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I'll try to be bas breif as possible, but I also want to be thorough.
I've recently started the couch-to-5k running program, and have run across some problems. My left calf started bothering me the first time through, and by the end of week 3, my right ankle had been bothering me too. I decided to take a week off, as well as buy new shoes (my parents are runners, so I did go to a store and got fitted properly).
I started up again (from the beginning), and everything was going fine. My left calf started bothering me again, but I figured it was just not conditioned to it yet. My right ankle started getting a bit sore right after running around week 3, but would go away shortly after. I've just finished my second workout of week 4, and by the end of it, my right ankle was REALLY bothering me.
The discomfort in my left calf isn't really pain, it's more of a tightness. It occurs in the middle of the calf, and arises normally at a walk phase of the routine or towards the start of a hill (though I have switched to indoor track running because hills are unavoidable where I live). I suspect I was favoring my other side, leading the the right ankle problems. I tried stretching before runs (have always strecthed after), both "static" and "dynamic" stretching, and nothing seemed to help. I also tried a compression sleeve, but again, no luck.
Then, today, then concerning thing happened. On Monday, I noticed a bit of soreness come back in my ankle at the end of my run, so I took some Ibuprofen, iced it, elevated it, and put a compression brace on until the next morning. Today, midway through the run, I noticed the same pain come back sooner. In hindsight, I should've gone home and posted this, but I continued to the end of the workout, and it was really hurting when I finished; the walk home from the gym wasn't pleasant at all. I did the same things as Monday when I got home. The pain was on the right side (again, left ankle) towards the front, and on the walk home, it reminded me of the pain I felt after spraining it 3-4 years ago. I also have pain from the bottom to mid calf on the back/left of my lower leg, which is new, and not comforting.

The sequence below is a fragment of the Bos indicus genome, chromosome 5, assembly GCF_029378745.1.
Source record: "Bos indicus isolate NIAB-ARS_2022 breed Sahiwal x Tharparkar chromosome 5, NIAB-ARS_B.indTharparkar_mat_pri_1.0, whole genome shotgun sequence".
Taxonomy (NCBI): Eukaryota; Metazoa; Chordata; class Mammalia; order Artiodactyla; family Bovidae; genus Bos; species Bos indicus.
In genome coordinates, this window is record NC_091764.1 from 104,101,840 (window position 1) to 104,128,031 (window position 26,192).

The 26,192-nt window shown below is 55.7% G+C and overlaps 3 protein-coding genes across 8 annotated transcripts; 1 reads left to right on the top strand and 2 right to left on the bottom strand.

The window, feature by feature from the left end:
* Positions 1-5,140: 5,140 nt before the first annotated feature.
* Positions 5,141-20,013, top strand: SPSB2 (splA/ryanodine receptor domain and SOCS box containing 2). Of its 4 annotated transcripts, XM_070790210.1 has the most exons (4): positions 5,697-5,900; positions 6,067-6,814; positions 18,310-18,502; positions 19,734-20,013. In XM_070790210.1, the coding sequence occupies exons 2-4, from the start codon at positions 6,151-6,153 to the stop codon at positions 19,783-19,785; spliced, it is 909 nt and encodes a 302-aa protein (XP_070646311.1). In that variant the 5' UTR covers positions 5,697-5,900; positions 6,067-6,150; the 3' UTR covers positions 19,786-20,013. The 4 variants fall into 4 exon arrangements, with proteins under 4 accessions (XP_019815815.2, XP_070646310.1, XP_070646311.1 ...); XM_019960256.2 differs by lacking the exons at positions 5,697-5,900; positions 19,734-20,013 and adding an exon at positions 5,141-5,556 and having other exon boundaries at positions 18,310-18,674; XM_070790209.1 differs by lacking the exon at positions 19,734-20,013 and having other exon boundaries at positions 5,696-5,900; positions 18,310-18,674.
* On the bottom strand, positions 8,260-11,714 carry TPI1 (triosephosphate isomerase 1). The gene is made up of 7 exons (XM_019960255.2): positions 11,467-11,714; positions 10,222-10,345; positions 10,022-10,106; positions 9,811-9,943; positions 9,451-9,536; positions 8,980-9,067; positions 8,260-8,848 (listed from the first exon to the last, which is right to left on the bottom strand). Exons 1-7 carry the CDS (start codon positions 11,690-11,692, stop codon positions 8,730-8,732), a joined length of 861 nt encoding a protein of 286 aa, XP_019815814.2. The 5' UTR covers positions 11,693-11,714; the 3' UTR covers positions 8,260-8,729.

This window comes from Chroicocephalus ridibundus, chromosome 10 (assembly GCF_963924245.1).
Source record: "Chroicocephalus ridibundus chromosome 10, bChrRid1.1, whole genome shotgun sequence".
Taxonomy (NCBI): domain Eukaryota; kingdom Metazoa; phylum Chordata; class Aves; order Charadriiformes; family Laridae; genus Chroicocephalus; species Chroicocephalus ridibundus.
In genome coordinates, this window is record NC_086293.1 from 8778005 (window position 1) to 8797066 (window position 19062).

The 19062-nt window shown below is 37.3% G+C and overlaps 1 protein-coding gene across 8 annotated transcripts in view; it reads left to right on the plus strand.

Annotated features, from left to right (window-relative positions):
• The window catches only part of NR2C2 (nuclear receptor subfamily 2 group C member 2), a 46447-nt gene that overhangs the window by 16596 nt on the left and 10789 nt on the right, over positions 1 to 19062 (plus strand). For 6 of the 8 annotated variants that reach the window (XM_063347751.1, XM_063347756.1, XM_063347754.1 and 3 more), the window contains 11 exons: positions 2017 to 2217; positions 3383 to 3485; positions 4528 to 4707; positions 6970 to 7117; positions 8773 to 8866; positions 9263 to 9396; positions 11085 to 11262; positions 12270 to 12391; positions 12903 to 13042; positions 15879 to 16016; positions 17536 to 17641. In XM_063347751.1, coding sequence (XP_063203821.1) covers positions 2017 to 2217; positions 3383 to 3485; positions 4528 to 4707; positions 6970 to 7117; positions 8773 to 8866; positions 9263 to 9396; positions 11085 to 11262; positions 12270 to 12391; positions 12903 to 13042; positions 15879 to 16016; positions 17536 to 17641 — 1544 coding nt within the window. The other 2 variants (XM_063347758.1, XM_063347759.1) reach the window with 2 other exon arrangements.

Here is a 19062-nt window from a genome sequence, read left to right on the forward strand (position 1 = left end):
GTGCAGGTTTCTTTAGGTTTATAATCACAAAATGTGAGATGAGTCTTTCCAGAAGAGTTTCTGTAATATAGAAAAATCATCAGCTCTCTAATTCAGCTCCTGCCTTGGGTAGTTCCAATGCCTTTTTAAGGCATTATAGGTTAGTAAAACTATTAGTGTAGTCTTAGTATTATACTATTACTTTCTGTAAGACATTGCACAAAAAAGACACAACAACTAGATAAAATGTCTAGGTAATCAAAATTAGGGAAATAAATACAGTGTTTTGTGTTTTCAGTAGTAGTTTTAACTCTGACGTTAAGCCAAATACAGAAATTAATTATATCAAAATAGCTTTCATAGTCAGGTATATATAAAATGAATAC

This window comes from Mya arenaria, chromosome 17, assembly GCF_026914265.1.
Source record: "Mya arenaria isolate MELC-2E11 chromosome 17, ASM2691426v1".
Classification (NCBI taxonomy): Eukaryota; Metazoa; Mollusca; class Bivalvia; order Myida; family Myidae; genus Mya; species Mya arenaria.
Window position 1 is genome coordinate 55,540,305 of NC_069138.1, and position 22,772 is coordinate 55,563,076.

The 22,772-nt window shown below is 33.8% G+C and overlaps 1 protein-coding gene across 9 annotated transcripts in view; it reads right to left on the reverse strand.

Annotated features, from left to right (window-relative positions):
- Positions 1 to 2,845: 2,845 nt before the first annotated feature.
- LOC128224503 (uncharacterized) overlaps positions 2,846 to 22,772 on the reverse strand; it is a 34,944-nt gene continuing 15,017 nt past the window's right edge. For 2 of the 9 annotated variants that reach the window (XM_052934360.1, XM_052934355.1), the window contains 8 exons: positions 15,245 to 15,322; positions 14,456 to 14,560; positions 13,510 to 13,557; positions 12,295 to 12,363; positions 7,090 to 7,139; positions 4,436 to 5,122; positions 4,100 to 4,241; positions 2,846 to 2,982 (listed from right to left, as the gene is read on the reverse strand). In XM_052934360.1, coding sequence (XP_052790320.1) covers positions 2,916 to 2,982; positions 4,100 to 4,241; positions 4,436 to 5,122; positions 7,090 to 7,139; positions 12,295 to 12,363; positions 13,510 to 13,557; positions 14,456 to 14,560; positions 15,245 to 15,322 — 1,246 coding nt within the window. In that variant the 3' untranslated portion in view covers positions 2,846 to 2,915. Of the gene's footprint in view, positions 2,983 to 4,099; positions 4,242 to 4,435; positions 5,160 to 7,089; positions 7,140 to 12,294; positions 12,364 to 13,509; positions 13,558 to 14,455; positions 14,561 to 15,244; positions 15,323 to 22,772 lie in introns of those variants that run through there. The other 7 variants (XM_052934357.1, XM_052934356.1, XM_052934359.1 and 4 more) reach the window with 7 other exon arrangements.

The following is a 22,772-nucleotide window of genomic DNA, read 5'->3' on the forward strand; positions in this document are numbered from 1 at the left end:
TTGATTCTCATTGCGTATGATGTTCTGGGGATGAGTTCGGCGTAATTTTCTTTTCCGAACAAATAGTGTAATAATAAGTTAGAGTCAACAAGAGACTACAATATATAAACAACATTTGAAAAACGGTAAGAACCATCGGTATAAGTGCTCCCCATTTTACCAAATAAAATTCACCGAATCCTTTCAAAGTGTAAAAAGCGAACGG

To get an idea of what my poor ankle has to deal with; I'm 6'2'', 230 lb 22-year-old guy who has been weightlifting for the past 5-6 years. I'm not a model of male physique, but I'm also pretty far from "fat". I lift 3 days a week, run 3 other days, and rest 1. I've been tracking my nutrition extremely closely for a while now to try and battle slightly high blood pressure (it's working, by the way), which is why I also started running. I follow a spilt workout plan, putting legs only on Thursday (running is MWF); I've recently starting doing calves on Saturday with my standard workout in an attempt to help.
My question is: what actions do I need to take to get back to running? Am I overworking myself?
I have decided to skip Friday's run, but I would love to get back on it Monday. I starting writing this after removing the ice (on for 20mins), have no pain in the actual ankle anymore, and the muscle in the back of my lower leg feels similar to muscles the day after lifting.
Thank you so much for your time! I appreciate any advice you can provide me with!
Great call on skipping Friday's run - if your ankle was hurting that much you definitely need to not agravate it further. Being very easy on it for a few days may help it, but you may want to go see somebody, possibly even just a podiatrist, to get a better read on on the status of the injury. You may have stressed a ligament or a tendon and the only thing that usually fixes that is time.
Ibuprofin will make you feel better, but it's not going to fix it (it may help reduce swelling, but that's it) - as a rule, I tend to avoid NSAIDS (like Ibuprofen) during the day because they mask where the pain is, causing me to potentially cause more damage by not favoring the injured area (like allowing me to walk on a hurt ankle as if it were 100%). But I'll dose up on them it at night to help me rest!
The calf tightness may have been, as you noted, from lack of conditioning and perhaps as a result of the new shoes (is the heal on the new shoes a little lower than your normal shoes? That can cause tightness in one or both calf's until you get used to them.) You might be able to help relieve the tightness in your calf with a foam roller - it worked for me.
The root cause may have been your shoes - you might even benefit from some kind of orthodics. But the bottom line is that if it is hurting you while or after running, that is NOT a good thing, and continuing to run is not going to help it heal. Rule #1 for runners is "take care of your feet" ! Be very ginger with your ankle - you've got a large frame and you need good strong ankles.
Thanks for the advice!
What concerns me, though, is that the pain returned 5 weeks after getting in new shoes that I was fitted for and restarting the C25K program. I did sprain that ankle in the past, and when I run, it hurts in the same way as it did when I had to walk on it some between the injury and the doctor visit. This is also about hiw it felt when I first tried to get back on it. That was at least 4 years ago, but I'm not positive exactly how long ago.
I'm probably going to take all of next week off as well, because a friend said "stress fracture," and fear of that has been floating around in my head now. Does this sound like a stress fracture, though? I did a significant number of squats this morning (5 sets of 10), followed by more leg excersizes that put a lot of weight on my ankles, and I didn't notice anything in my ankle, so I feel like a stress fracture is unlikely. I lift with very strict form, to avoid putting extra stress where it doesn't need to be, but still; I feel like that much weight would irritate a stress fracture a significant amount.